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Daniel Kahneman

Daniel Kahneman was an Israeli-American psychologist and winner of the 2002 Nobel Memorial Prize in Economic Sciences, a pioneer in behavioral finance and hedonic psychology.

Daniel Kahneman was born in Tel Aviv. He moved to Paris with his family and later endured the Nazi occupation during World War II. Kahneman graduated from the Hebrew University of Jerusalem in 1954 with a Bachelor of Science. Having developed an early fascination with cognitive processes, he pursued further studies in psychology at the University of California, Berkeley, earning a PhD in 1961. Consequently, he began a lifelong exploration of human judgment and decision-making by exploring the cognitive underpinnings of semantic relationships.

Throughout the 1960s and 1970s, Kahneman developed foundational theories in cognitive psychology, focusing on attention and effort. His partnership with Amos Tversky in 1969 was particularly fruitful, leading to the groundbreaking development of prospect theory.

This theory, which describes how people make decisions in situations involving risk and uncertainty, challenges the traditional economic assumption that individuals act rationally and are primarily motivated by self-interest.

Kahneman's scholarly work expanded into various applications, influencing fields as diverse as medicine, politics, and sports. His studies on human judgment, often conducted at Princeton University, where he was a long-time faculty member, emphasized the systematic errors and biases in decision-making processes.

While intertwined with his academic research, his literary career catapulted to broader public attention with his bestselling book, Thinking, Fast and Slow, in 2011. This work summarized his research on dual-process theory, which posits that human thought can be divided into two types: one fast, instinctive, and emotional, and the other slower, more deliberative, and more logical.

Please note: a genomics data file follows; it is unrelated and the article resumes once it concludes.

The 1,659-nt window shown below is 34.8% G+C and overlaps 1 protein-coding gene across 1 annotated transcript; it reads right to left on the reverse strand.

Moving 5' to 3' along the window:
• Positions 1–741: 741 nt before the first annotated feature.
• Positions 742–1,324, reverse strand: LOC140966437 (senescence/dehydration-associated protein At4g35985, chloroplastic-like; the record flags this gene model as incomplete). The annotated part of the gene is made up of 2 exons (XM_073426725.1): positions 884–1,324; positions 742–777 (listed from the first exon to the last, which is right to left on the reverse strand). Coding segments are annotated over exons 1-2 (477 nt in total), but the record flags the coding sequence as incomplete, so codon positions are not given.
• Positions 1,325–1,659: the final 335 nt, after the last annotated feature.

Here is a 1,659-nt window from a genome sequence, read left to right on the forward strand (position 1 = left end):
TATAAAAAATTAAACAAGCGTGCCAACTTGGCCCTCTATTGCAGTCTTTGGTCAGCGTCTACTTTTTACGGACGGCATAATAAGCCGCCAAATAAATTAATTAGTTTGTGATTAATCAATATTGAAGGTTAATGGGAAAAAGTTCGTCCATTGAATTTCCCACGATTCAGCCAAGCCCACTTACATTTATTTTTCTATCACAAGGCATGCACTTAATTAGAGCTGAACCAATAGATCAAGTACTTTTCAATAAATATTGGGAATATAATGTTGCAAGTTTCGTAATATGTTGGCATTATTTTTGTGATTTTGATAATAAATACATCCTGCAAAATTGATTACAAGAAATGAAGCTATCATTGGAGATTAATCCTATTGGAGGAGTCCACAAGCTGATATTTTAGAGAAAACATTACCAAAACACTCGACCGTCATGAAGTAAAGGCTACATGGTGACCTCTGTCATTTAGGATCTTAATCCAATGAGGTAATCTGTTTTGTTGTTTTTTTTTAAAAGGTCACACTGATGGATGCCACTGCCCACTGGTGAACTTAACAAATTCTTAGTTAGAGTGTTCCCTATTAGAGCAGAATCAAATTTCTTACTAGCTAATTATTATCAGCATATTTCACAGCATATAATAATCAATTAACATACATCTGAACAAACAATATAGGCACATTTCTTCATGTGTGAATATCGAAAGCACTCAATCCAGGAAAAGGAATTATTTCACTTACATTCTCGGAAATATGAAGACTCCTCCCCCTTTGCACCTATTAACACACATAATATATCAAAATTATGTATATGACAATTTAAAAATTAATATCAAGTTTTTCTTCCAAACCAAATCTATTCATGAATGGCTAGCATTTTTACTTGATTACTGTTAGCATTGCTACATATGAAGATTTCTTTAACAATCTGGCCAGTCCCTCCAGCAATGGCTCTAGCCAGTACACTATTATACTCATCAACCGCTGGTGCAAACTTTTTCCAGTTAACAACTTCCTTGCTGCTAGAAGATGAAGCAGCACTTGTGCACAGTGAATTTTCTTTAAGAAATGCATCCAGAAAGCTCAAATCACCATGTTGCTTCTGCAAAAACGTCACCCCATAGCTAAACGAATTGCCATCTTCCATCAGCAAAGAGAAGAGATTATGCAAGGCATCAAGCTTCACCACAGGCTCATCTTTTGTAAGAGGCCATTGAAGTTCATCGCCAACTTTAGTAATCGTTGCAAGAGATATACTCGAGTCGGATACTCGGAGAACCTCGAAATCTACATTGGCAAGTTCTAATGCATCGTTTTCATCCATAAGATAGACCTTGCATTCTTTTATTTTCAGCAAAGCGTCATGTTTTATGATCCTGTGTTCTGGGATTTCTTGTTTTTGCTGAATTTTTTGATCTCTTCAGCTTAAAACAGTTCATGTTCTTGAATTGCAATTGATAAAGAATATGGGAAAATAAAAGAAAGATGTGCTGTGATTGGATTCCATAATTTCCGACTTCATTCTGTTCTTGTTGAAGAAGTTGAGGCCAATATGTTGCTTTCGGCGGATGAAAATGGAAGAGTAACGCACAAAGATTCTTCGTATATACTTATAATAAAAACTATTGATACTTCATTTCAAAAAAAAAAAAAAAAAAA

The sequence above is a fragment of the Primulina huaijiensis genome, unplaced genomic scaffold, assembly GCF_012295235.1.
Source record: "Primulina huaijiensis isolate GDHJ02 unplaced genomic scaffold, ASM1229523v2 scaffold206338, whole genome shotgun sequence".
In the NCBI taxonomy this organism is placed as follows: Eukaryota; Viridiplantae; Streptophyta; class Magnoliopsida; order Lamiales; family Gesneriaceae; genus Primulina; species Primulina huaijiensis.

His book made Kahneman a household name and contributed significantly to public and academic understanding of human psychology.

His work garnered numerous accolades, including the Nobel Memorial Prize in Economic Sciences in 2002. He was honored for integrating psychological research into economic science, particularly his work on human judgment and decision-making under uncertainty.

Kahneman's contributions were not limited to academia. He was deeply involved in the practical applications of his theories, working to create tools and frameworks that could help individuals and organizations make better decisions. His influence extended beyond psychology and economics, affecting public policy, legal judgments, and clinical practices worldwide.

Daniel Kahneman passed away on March 27, 2024.
years of life: 5 March 1934 27 March 2024



mukhamedzhanovadar23803has quoted10 months ago
Amos was always very funny, and in his presence I became funny as well, so we spent hours of solid work in continuous amusement. The pleasure we found in working together made us exceptionally patient; it is much easier to strive for perfection when you are never bored
Sweetlike Cocohas quoted2 years ago
Systematic errors are known as biases, and they recur predictably in particular circumstances
b2273389977has quotedlast year
This book presents my current understanding of judgment and decision making
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